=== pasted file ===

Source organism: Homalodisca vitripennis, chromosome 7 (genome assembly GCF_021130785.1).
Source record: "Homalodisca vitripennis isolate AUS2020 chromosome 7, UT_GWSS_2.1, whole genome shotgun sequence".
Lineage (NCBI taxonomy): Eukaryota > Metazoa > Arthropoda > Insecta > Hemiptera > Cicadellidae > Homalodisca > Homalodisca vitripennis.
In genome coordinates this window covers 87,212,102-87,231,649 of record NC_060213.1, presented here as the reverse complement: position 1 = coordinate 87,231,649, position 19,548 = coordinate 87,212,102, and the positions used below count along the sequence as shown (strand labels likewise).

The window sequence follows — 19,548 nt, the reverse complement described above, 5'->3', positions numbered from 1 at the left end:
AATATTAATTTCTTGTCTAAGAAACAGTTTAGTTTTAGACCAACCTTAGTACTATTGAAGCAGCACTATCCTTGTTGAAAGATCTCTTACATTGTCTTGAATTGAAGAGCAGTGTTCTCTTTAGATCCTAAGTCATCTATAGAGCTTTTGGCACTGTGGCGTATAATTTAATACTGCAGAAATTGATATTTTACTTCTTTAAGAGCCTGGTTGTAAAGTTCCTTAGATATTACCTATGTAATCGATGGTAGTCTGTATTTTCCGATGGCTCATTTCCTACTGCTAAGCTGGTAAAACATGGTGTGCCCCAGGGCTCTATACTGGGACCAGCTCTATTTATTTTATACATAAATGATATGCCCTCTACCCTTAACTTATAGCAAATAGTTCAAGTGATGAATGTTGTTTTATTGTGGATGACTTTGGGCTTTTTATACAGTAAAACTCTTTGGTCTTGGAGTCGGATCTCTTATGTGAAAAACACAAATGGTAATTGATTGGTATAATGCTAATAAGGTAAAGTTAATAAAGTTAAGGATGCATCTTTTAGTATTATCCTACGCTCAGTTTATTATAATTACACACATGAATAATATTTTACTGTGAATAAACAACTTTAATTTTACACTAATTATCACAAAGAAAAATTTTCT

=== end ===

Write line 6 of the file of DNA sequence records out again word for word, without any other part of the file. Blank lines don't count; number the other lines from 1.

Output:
AATATTAATTTCTTGTCTAAGAAACAGTTTAGTTTTAGACCAACCTTAGTACTATTGAAGCAGCACTATCCTTGTTGAAAGATCTCTTACATTGTCTTGAATTGAAGAGCAGTGTTCTCTTTAGATCCTAAGTCATCTATAGAGCTTTTGGCACTGTGGCGTATAATTTAATACTGCAGAAATTGATATTTTACTTCTTTAAGAGCCTGGTTGTAAAGTTCCTTAGATATTACCTATGTAATCGATGGTAGTCTGTATTTTCCGATGGCTCATTTCCTACTGCTAAGCTGGTAAAACATGGTGTGCCCCAGGGCTCTATACTGGGACCAGCTCTATTTATTTTATACATAAATGATATGCCCTCTACCCTTAACTTATAGCAAATAGTTCAAGTGATGAATGTTGTTTTATTGTGGATGACTTTGGGCTTTTTATACAGTAAAACTCTTTGGTCTTGGAGTCGGATCTCTTATGTGAAAAACACAAATGGTAATTGATTGGTATAATGCTAATAAGGTAAAGTTAATAAAGTTAAGGATGCATCTTTTAGTATTATCCTACGCTCAGTTTATTATAATTACACACATGAATAATATTTTACTGTGAATAAACAACTTTAATTTTACACTAATTATCACAAAGAAAAATTTTCT